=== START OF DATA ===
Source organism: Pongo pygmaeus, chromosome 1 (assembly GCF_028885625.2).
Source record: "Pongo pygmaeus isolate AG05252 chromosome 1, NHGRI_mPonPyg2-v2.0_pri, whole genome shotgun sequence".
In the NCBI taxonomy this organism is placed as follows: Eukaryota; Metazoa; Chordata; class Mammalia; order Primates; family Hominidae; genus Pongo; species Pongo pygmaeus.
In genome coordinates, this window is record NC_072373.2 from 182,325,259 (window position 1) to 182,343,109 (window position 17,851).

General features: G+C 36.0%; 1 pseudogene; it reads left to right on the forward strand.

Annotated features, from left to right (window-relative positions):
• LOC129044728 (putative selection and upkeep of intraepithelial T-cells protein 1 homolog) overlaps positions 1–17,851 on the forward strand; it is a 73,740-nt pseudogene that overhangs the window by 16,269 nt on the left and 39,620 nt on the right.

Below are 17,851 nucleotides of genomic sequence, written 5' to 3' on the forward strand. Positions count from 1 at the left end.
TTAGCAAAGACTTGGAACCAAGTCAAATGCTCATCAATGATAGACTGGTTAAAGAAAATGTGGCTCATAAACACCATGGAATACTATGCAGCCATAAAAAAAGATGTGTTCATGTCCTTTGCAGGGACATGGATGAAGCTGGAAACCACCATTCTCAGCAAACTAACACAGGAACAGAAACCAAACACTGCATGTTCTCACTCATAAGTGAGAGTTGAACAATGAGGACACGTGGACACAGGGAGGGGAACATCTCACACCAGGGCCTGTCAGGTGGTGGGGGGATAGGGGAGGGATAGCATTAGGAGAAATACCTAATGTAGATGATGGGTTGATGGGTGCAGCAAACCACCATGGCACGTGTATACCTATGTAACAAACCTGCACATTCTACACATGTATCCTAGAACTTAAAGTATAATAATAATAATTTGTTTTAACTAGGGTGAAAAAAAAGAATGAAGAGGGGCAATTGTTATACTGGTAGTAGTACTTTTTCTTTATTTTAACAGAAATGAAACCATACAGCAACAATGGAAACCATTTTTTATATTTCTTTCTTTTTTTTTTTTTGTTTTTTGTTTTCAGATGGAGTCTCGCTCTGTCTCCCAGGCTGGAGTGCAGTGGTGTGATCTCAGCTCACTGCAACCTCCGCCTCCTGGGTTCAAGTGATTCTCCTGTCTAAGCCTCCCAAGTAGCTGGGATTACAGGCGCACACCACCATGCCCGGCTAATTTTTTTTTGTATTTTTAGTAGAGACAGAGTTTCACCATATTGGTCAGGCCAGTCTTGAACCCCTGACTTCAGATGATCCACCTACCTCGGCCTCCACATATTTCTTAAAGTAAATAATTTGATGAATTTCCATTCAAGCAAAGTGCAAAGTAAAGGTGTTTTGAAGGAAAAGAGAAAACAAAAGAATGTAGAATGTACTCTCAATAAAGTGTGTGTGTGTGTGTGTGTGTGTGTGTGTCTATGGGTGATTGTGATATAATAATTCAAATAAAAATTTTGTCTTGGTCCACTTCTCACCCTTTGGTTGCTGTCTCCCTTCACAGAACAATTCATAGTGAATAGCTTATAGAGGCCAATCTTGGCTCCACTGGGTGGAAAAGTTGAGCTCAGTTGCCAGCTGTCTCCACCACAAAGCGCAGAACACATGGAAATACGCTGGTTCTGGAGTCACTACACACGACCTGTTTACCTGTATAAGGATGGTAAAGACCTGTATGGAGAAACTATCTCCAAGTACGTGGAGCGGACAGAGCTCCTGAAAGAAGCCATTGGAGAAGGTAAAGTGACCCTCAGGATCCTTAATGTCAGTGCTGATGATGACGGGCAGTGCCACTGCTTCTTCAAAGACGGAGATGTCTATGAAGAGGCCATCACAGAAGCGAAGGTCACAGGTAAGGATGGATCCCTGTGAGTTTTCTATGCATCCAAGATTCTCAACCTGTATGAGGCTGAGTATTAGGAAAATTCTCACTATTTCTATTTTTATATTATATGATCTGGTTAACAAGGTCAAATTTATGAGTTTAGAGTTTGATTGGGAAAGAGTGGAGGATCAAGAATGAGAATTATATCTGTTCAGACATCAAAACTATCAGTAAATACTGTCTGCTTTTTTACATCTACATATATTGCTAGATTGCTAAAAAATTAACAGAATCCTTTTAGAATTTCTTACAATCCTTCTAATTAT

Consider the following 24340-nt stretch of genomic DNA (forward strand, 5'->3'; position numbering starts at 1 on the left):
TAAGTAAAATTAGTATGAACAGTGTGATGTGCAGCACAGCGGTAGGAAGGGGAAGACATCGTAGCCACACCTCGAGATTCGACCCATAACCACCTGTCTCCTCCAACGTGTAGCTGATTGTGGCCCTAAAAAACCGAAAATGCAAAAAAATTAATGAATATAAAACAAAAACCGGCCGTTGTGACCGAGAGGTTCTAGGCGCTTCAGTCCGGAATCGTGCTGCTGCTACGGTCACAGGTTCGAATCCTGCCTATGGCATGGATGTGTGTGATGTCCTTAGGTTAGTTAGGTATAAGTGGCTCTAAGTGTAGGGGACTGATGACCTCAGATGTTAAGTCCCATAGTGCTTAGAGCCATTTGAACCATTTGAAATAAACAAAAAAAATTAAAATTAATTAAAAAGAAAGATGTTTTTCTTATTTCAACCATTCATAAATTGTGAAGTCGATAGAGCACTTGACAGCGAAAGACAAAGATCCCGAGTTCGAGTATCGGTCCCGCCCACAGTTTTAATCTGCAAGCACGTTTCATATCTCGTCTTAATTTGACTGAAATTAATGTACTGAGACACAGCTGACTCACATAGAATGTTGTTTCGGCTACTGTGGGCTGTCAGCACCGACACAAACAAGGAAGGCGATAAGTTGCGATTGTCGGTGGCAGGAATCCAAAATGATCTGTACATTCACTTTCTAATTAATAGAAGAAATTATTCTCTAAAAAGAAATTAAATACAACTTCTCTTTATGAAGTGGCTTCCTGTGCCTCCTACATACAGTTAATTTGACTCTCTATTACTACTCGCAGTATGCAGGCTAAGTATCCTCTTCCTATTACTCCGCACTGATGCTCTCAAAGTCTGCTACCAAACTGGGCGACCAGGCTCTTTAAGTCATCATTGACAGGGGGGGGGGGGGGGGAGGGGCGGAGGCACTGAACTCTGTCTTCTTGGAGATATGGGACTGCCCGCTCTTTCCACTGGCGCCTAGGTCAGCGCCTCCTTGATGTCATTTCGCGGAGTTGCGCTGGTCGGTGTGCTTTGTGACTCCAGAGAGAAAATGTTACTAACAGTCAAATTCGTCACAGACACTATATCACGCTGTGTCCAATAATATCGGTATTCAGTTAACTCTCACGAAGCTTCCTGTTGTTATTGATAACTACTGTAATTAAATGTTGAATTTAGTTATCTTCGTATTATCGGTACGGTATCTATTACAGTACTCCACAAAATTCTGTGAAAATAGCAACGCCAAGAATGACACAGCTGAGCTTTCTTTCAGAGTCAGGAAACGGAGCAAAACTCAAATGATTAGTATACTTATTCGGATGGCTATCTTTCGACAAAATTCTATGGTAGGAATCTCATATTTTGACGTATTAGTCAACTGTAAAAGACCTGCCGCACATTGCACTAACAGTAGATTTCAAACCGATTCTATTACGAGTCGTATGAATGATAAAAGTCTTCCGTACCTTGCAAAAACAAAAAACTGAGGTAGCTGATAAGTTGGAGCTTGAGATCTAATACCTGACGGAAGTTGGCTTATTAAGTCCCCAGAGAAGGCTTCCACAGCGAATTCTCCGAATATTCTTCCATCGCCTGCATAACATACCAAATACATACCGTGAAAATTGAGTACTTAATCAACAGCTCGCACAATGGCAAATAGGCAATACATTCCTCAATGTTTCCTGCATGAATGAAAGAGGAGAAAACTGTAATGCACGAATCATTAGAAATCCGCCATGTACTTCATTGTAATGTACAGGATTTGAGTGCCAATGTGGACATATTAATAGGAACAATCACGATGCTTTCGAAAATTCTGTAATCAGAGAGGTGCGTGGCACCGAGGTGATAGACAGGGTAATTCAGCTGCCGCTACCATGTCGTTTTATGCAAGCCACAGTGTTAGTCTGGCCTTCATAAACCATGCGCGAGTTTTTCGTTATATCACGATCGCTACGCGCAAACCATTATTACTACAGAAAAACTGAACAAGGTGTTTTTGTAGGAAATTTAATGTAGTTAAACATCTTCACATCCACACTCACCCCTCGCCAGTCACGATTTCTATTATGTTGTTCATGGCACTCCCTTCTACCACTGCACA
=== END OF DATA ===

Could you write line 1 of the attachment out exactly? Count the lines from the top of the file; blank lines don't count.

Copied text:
Source organism: Pongo pygmaeus, chromosome 1 (assembly GCF_028885625.2).